Let them (and us) eat French

Think Little Falls, N.Y. Got it?

Then think excellent French cuisine at a quirky restaurant tucked alongside the Erie Canal. Got that?

Can’t quite get those two ideas to mesh? Understandable. I offer some help in the way of the Canal Side Inn on South Ann Street, a great locally owned restaurant worth a trip to this city that is trying hard to make the most of its position along one of the state’s most famous waterways.

The Canal Side was a perfect destination for a dual celebration of wedding anniversaries for my wife and I and for a couple we’ve known for many moons, who hail from Schenectady, N.Y.

The Canal Side Inn in Little Falls, NY.

The Canal Side Inn in Little Falls, NY.

We entered the restaurant through the bar, which looks like it could be in your Uncle Johnny’s basement because of the wood paneling that covers the walls. 

We were brought into the adjoining dining room, which keeps the wood-paneled theme to a (thankfully) lesser extent and also has some finer touches, like linen tablecloths and local artwork.

We started with several appetizers, including smoked trout with a horseradish sour cream sauce that was delicious (my pick, thank you).  A crabcake special had nice flavor, the generous slice of duck pate was terrific, though the soup of the day, a chicken and mushroom veloute, was a bit bland.

My wife and I both had the filet mignon with a flavorful classic wine sauce. The  tournedous sauce bordelaise (I took French in high school) offered mouth-watering after mouth-watering bite. Couple M ordered veal with a rich cream sauce and the chicken Mediterranean special, both declared winning entrees.

A rousing cheer of happy birthday emanated from the bar at one point during our evening, and it turns out it was Chef James’s 60th birthday. Here’s hoping for many more, and many more of them creating top-notch food at Canal Side.

The restaurant is in the Canal Place section of the city. There are two  restored factory buildings across the street that offer antiques, artwork, an ice cream shop, and a small bookshop. You can stroll along the canal and on Moss Island which, for the more adventurous, also offers rock climbing. Lock 17,  one of the highest lift locks in the world, is right there, too.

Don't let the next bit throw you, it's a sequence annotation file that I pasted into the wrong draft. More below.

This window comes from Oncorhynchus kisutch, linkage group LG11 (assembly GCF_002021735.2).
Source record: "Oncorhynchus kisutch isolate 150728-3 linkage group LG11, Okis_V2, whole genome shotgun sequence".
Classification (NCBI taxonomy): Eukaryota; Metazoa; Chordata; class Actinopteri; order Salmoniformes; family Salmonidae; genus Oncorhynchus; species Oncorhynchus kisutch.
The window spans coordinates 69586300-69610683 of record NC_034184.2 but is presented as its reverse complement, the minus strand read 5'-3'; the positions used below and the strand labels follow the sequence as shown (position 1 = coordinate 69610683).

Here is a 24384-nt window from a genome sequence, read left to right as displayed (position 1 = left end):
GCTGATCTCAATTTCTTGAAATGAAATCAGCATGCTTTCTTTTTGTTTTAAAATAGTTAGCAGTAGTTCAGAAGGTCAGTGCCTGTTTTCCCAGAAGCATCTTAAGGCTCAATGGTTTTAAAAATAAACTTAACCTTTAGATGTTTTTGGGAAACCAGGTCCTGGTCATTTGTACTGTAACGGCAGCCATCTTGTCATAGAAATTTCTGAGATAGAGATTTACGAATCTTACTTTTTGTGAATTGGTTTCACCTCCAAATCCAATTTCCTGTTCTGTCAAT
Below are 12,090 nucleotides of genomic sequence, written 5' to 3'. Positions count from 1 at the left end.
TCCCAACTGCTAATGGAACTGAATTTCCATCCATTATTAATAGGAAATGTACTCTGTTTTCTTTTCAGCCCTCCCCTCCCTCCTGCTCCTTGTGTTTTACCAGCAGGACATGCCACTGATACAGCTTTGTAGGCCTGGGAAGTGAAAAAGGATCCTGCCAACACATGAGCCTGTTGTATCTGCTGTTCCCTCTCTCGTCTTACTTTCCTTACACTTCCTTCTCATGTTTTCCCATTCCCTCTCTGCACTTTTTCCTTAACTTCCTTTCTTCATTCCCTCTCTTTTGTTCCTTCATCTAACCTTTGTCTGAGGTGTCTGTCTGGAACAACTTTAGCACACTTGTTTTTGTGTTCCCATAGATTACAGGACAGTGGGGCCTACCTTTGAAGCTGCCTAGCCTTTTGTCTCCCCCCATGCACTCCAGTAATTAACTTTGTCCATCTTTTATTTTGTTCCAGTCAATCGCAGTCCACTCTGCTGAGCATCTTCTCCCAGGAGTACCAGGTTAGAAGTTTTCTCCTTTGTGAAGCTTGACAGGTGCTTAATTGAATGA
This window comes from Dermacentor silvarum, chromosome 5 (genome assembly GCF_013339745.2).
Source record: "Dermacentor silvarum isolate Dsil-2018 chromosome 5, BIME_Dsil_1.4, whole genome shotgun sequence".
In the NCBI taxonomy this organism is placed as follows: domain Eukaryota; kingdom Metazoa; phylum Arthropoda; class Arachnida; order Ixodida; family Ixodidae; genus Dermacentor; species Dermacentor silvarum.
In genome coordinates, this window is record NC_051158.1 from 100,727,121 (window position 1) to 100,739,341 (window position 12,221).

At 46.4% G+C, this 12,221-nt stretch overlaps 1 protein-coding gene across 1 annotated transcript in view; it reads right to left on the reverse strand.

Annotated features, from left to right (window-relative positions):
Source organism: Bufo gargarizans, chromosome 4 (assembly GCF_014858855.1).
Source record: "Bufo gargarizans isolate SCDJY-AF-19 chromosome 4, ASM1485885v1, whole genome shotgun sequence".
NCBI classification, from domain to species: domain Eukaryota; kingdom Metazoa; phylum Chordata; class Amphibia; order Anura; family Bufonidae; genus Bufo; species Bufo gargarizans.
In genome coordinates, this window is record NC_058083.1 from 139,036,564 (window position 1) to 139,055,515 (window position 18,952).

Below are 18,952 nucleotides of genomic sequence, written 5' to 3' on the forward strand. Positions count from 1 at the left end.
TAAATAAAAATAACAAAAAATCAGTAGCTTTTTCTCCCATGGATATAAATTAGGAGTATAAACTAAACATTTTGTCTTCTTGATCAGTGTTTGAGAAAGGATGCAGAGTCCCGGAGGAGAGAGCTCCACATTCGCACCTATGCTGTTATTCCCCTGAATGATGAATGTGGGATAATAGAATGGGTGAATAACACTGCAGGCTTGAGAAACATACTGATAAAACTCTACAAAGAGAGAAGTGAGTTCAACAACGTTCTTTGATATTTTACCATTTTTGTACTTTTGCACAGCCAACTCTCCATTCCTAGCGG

There are a couple other restaurants/cafes on South Ann Street that deserve a future look, and I also will need to satisfy my inner history buff by visiting the nearby home of Nicholas Herkimer, the Revolutionary War general.

We spent the night about 10 minutes away in Dolgeville, at Ward’s Pond Bed and Breakfast. The  beautiful historic home has a wonderful verandah where we spent time enjoying adult beverages and chatting.

Again, food comes into play in a big way. A three-course breakfast was outstanding: a baked egg dish followed by banana-filled crepes with fresh berries, followed by ginger snaps, tiny pastries, and a speck of ice cream.

A wonderful way to start our day, which included stops at a unique greenhouse — Lyndon Lyon — known for its orchids and African violets, and the Dolgeville Mill, which has new furniture and antiques. A trip to the Adirondack Rawlings bat factory on McKinley was unproductive, as it was closed, which was the only strikeout of our day.

In the on-deck circle is a look at several  restaurants, all locally owned, in Schenectady.


10 thoughts on “Let them (and us) eat French

  1. When visiting the Fenimore Art Museum in Cooperstown we were taken with a polychrome framed wood carving depicting Sullivan’s diner in Horseheads executed by a local artist. After a visit in the wine country we drove home thru Horseheads, searched out the old diner and had a wonderful Polish lunch. It seems that the elderly Mrs. Sullivan had just a few months earlier sold out to a young recent immigrant Polish couple who went out of their way to introduce us to some delicious dishes – borscht, perogies, etc.